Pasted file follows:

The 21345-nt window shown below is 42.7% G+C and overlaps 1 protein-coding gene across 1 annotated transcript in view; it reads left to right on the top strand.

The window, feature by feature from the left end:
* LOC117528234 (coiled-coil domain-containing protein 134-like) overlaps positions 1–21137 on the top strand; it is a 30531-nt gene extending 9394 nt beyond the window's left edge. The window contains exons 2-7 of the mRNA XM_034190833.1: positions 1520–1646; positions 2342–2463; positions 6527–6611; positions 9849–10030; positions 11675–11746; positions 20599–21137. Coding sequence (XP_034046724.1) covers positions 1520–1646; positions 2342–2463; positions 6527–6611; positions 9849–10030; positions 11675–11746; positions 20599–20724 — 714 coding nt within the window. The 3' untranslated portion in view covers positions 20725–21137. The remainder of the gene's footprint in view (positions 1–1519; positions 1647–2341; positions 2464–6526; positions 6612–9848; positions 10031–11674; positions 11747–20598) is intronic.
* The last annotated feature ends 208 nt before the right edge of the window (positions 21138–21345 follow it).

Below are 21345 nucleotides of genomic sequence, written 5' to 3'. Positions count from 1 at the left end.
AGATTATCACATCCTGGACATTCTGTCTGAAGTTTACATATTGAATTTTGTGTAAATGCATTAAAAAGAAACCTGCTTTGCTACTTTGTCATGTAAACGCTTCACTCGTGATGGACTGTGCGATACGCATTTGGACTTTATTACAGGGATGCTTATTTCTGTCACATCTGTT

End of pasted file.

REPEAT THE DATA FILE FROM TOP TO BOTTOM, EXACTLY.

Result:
The 21345-nt window shown below is 42.7% G+C and overlaps 1 protein-coding gene across 1 annotated transcript in view; it reads left to right on the top strand.

The window, feature by feature from the left end:
* LOC117528234 (coiled-coil domain-containing protein 134-like) overlaps positions 1–21137 on the top strand; it is a 30531-nt gene extending 9394 nt beyond the window's left edge. The window contains exons 2-7 of the mRNA XM_034190833.1: positions 1520–1646; positions 2342–2463; positions 6527–6611; positions 9849–10030; positions 11675–11746; positions 20599–21137. Coding sequence (XP_034046724.1) covers positions 1520–1646; positions 2342–2463; positions 6527–6611; positions 9849–10030; positions 11675–11746; positions 20599–20724 — 714 coding nt within the window. The 3' untranslated portion in view covers positions 20725–21137. The remainder of the gene's footprint in view (positions 1–1519; positions 1647–2341; positions 2464–6526; positions 6612–9848; positions 10031–11674; positions 11747–20598) is intronic.
* The last annotated feature ends 208 nt before the right edge of the window (positions 21138–21345 follow it).

Below are 21345 nucleotides of genomic sequence, written 5' to 3'. Positions count from 1 at the left end.
AGATTATCACATCCTGGACATTCTGTCTGAAGTTTACATATTGAATTTTGTGTAAATGCATTAAAAAGAAACCTGCTTTGCTACTTTGTCATGTAAACGCTTCACTCGTGATGGACTGTGCGATACGCATTTGGACTTTATTACAGGGATGCTTATTTCTGTCACATCTGTT